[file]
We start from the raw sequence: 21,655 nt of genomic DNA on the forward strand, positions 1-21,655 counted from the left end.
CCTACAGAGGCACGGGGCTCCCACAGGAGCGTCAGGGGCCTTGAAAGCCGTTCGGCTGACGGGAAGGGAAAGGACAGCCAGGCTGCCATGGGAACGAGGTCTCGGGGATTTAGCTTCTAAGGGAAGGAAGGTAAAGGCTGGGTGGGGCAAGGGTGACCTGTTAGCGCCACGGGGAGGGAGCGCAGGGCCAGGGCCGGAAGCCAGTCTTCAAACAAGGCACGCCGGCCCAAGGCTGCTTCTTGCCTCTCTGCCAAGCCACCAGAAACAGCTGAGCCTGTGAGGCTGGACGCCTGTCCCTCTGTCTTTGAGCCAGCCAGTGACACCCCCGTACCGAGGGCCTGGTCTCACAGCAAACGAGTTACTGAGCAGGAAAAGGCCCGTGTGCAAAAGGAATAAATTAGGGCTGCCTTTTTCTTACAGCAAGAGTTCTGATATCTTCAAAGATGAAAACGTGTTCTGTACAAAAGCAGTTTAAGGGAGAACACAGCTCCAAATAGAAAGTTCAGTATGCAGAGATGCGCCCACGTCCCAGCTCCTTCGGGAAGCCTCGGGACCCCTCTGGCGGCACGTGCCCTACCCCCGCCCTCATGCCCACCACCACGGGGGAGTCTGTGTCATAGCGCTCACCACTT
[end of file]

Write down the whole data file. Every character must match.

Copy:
We start from the raw sequence: 21,655 nt of genomic DNA on the forward strand, positions 1-21,655 counted from the left end.
CCTACAGAGGCACGGGGCTCCCACAGGAGCGTCAGGGGCCTTGAAAGCCGTTCGGCTGACGGGAAGGGAAAGGACAGCCAGGCTGCCATGGGAACGAGGTCTCGGGGATTTAGCTTCTAAGGGAAGGAAGGTAAAGGCTGGGTGGGGCAAGGGTGACCTGTTAGCGCCACGGGGAGGGAGCGCAGGGCCAGGGCCGGAAGCCAGTCTTCAAACAAGGCACGCCGGCCCAAGGCTGCTTCTTGCCTCTCTGCCAAGCCACCAGAAACAGCTGAGCCTGTGAGGCTGGACGCCTGTCCCTCTGTCTTTGAGCCAGCCAGTGACACCCCCGTACCGAGGGCCTGGTCTCACAGCAAACGAGTTACTGAGCAGGAAAAGGCCCGTGTGCAAAAGGAATAAATTAGGGCTGCCTTTTTCTTACAGCAAGAGTTCTGATATCTTCAAAGATGAAAACGTGTTCTGTACAAAAGCAGTTTAAGGGAGAACACAGCTCCAAATAGAAAGTTCAGTATGCAGAGATGCGCCCACGTCCCAGCTCCTTCGGGAAGCCTCGGGACCCCTCTGGCGGCACGTGCCCTACCCCCGCCCTCATGCCCACCACCACGGGGGAGTCTGTGTCATAGCGCTCACCACTT